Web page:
Saturday, August 13, 2011

What should the City Center program look like? How can it serve your needs?


I attended the Buddhist Geeks conference with Diane (Musho Sensei) over the last weekend in July.  It made a big impression on me.  I came away thinking that those of us who want to make practice and the Dharma relevant to the average lay person need to ask how we can make it more available, more user-friendly to both younger and older, more available both on a personal level and through cyberspace, all without draining it of its vitality. To me, one step is to make the sangha and both its governance and operation more closely mirror our democratic values.  Another is making the practice and teaching more responsive to busy lay people and more accessible through their varying modes of learning and discourse.  (See my blog posts on this general subject at, particularly the post-Ameland set of posts.)  For me, the first step is to ask you what you want from the teacher, the sangha, and the practice center, including our web presence.  How can we make it work better you? 

The City Center has been open for five months now. We are developing a nice community.  Enough of you have visited, either in person or on line, that it seems time to reach out and ask you what you would like to see develop there.  How can the City Center serve you on your personal path? 

I have asked Bill Tokujen Marchand to invite discussion among all of you on this topic.  Please keep watch on Facebook, on my blog on The Boulder Mountain Zendo website, and in your email box.  You will be hearing more shortly. 

Thanks for your support and interest.

Michael Mugaku Zimmerman

Thursday, August 11, 2011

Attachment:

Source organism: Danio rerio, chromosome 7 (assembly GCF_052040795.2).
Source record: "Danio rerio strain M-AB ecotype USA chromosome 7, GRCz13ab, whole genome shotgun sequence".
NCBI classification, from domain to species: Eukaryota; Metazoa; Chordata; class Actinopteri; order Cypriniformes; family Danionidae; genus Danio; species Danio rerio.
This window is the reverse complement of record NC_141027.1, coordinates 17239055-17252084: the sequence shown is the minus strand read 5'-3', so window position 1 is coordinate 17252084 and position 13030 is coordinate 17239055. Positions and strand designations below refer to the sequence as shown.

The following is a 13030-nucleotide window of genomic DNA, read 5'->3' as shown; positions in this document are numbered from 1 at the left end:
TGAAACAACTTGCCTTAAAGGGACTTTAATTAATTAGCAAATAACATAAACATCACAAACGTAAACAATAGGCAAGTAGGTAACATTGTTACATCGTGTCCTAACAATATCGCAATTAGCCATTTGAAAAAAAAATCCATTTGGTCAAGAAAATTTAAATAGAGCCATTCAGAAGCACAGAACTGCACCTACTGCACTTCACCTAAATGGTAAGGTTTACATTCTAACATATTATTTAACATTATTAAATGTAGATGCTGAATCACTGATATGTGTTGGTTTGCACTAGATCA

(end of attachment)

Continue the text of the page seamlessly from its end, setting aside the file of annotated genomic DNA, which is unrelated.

Uchiyama Roshi's "Opening The Hand of Thought"--book for next Tuesday

Finally, we will discuss Uchiyama Roshi's book this coming Tuesday.  I have read it several times in the past few months and find it to be a very lucid, no frills, succinct statement of the essentiality of zazen practice, and of the essence of Zen.  As a teacher who studied Western philosophy and Christianity, he is able to articulate the similarities and differences in a way that is very approachable and helps orient the Western reader.

Often in Buddhist books, there is an implicit or explicit promise that we should practice expecting some smashing insight, hold before ourselves some goal, some promise of an attainment that will get us "there", a "there" on which we project all our hopes and which is something of a terminal, an end point.  It is a seductive prospect.  But to me it is a distorting promise.  Uchiyama Roshi's teaching seems to me more realistic, more consistent with my own experience of practice.  

A strong commitment, a strong intention is necessary.  Diligent practice is necessary, discipline.  And yet we remain fully human, never free from our mind's tendency to grasp, to hold onto ideas as they arise, or our tendency to slip into inattention.  Never free from pain or pleasure.  He tells us that these are simply aspects of who we are as humans,  that we should not distain, should not try to reject them, to transcend them.  Rather, we should simply hold them in our larger self's awareness, like all other phenomena, holding them in a universal perspective.  Return to our zazen, to the very physical act of sitting, of being in this moment with our breath and body, knowing that we will surely wander off, and yet bring ourselves back again, and again, and again.  All of it is the life of the true self, and realizing that cannot help but give rise to all the phenomena that arise within each of our phenomenological universe.

I find his teaching concrete, realistic, and inspiring without holding out promises of fireworks.  Just a broader and more compassionate awareness of our larger lives, and of the deep necessity of zazen.